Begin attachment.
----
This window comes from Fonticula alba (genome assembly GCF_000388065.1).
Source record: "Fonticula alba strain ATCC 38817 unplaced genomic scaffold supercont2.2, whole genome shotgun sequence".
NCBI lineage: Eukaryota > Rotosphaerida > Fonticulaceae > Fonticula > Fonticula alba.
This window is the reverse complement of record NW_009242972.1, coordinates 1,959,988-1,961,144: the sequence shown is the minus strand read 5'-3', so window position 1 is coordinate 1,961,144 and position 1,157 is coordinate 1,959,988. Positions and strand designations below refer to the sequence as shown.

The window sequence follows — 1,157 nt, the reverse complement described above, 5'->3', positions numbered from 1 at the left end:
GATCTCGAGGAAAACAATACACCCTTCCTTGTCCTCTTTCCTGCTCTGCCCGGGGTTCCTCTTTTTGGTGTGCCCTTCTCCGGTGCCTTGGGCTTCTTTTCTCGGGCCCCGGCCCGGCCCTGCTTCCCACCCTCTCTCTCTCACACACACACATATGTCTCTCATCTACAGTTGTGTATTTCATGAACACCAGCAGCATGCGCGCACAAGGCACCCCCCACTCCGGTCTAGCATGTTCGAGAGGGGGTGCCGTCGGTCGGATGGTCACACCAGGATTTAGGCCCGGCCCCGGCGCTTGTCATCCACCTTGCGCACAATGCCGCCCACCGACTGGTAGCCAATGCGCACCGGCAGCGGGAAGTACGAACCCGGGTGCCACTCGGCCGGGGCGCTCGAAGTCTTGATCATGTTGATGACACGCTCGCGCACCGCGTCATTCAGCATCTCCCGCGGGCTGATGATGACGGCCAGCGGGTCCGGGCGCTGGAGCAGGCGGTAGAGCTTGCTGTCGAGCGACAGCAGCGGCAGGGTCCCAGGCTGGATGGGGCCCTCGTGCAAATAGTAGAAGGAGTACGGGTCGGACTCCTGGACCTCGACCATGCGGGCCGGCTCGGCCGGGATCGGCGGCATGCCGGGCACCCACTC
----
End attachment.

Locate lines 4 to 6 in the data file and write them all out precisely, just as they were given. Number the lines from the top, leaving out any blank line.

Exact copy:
This window is the reverse complement of record NW_009242972.1, coordinates 1,959,988-1,961,144: the sequence shown is the minus strand read 5'-3', so window position 1 is coordinate 1,961,144 and position 1,157 is coordinate 1,959,988. Positions and strand designations below refer to the sequence as shown.

The window sequence follows — 1,157 nt, the reverse complement described above, 5'->3', positions numbered from 1 at the left end:
GATCTCGAGGAAAACAATACACCCTTCCTTGTCCTCTTTCCTGCTCTGCCCGGGGTTCCTCTTTTTGGTGTGCCCTTCTCCGGTGCCTTGGGCTTCTTTTCTCGGGCCCCGGCCCGGCCCTGCTTCCCACCCTCTCTCTCTCACACACACACATATGTCTCTCATCTACAGTTGTGTATTTCATGAACACCAGCAGCATGCGCGCACAAGGCACCCCCCACTCCGGTCTAGCATGTTCGAGAGGGGGTGCCGTCGGTCGGATGGTCACACCAGGATTTAGGCCCGGCCCCGGCGCTTGTCATCCACCTTGCGCACAATGCCGCCCACCGACTGGTAGCCAATGCGCACCGGCAGCGGGAAGTACGAACCCGGGTGCCACTCGGCCGGGGCGCTCGAAGTCTTGATCATGTTGATGACACGCTCGCGCACCGCGTCATTCAGCATCTCCCGCGGGCTGATGATGACGGCCAGCGGGTCCGGGCGCTGGAGCAGGCGGTAGAGCTTGCTGTCGAGCGACAGCAGCGGCAGGGTCCCAGGCTGGATGGGGCCCTCGTGCAAATAGTAGAAGGAGTACGGGTCGGACTCCTGGACCTCGACCATGCGGGCCGGCTCGGCCGGGATCGGCGGCATGCCGGGCACCCACTC